Sincerely,
Charlene Hong
Co-Crisis Director, United Nations Security Council
Harvard National Model United Nations 2017


Welcome!

My name is Rohan Pidaparti, and it is my privilege and pleasure to be serving as your Crisis Director for the United Nations Security Council. This Council is among the most important international institutions in the world, tasked with maintaining international peace and security, and bringing together global powers to do so. The Security Council presents an opportunity to simulate the challenges, obstacles, and perils that come with addressing the world’s most pressing crises and dangerous threats.

The Security Council will be addressing the numerous challenges facing the Central African Republic as well as the conflict between India and Pakistan. Both of these conflict areas will be examined through social, political, and economic dimensions, and shaped by the outcomes of the decisions that you, the delegates, make. How will you address the legacy of colonialism? Will ethnic tensions supersede national unity? There will be many obstacles along the way to whatever goal you choose, and I will make it my utmost priority to make sure you are mentally, physically, and emotionally challenged over the course of the weekend.

Originally from Richmond, Virginia, I am a senior concentrating in Government here at the College. I have been involved with Model UN since my freshman year, staffing both HMUN and HNMUN, serving as the head delegate of Harvard’s travel Model UN team, and as Secretary- General of HNMUN-Latin America. When not doing MUN, I enjoy watching movies, listening to music, playing basketball poorly, hanging out with friends, and making terrible, terrible jokes.

Ben, Charlene, and I are very excited about this committee, as it consists of exciting topics that we feel make for an equally entertaining and educational committee experience. We are looking forward to seeing what you will do to address the myriad problems with which you will be presented. Please feel free to reach out to me with any questions, and I will see you in February!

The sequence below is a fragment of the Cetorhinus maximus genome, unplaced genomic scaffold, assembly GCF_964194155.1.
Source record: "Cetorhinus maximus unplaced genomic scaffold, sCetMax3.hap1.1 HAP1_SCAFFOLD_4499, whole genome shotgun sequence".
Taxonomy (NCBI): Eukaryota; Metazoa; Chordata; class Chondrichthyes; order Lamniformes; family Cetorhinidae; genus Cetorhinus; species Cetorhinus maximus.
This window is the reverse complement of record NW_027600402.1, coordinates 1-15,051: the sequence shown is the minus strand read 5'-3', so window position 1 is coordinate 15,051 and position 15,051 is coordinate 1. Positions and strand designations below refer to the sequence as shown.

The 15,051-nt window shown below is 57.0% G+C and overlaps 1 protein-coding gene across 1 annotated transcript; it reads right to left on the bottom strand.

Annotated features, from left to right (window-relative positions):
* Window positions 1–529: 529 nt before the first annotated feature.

Thanks,
Rohan Pidaparti
Co-Crisis Director, United Nations Security Council
Harvard National Model United Nations 2017


This year’s Security Council will use two different contemporary cases to explore the roots and ramifications of religious violence throughout the world, and we hope to discuss both of these topics simultaneously in order to enrich the debate on these topics.

Topic A: Ethnic and Religious Violence in the Central African Republic

The current state of affairs in the Central African Republic deserves immediate international attention. Despite UN peacekeeping forces maintaining a presence in the CAR since late 2014, the situation has continued to deteriorate, and the ramifications of the civil war are only mounting. Muslims, who represent a minority of CAR’s population, have been the victims of numerous ethnic cleansing campaigns over the past few years carried out by Christians in response to a Muslim-backed overthrow of CAR’s government in 2013. While the CAR has elected a new President, he faces a seriously divided nation that many international sources still consider a war zone. With allegations and confirmation of numerous instances of UN peacekeeper and international military force sexual assault, the Security Council must consider the future of the UN’s involvement and how best to help the new government resolve the ethnic violence problem that still haunts the country.

Topic B: The India-Pakistan Conflict

The conflict between India and Pakistan, which originated from tensions between Hindus and Muslims, is a problem that has been unresolved for too long. What began as more direct confrontation between the militaries of both states has converted into a subtler, yet still dangerous, forms of conflict and aggression. Both of the states, in response to one another, have built up nuclear arsenals. Both states have been caught conducting covert intelligence operations in each other's territories. But apart from militarily skirmishes in the coveted Kashmir territory and covert operations on each other’s soil, the two countries have almost always refused to cooperate in international politics, failing to come to agreements and working against one another in a multitude of international forums. With all of this in mind and with international tensions at a peak in recent years, the Security Council must face the potential possibility of intervention or conflict mediation between the two states before escalation leads to war or nuclear disaster.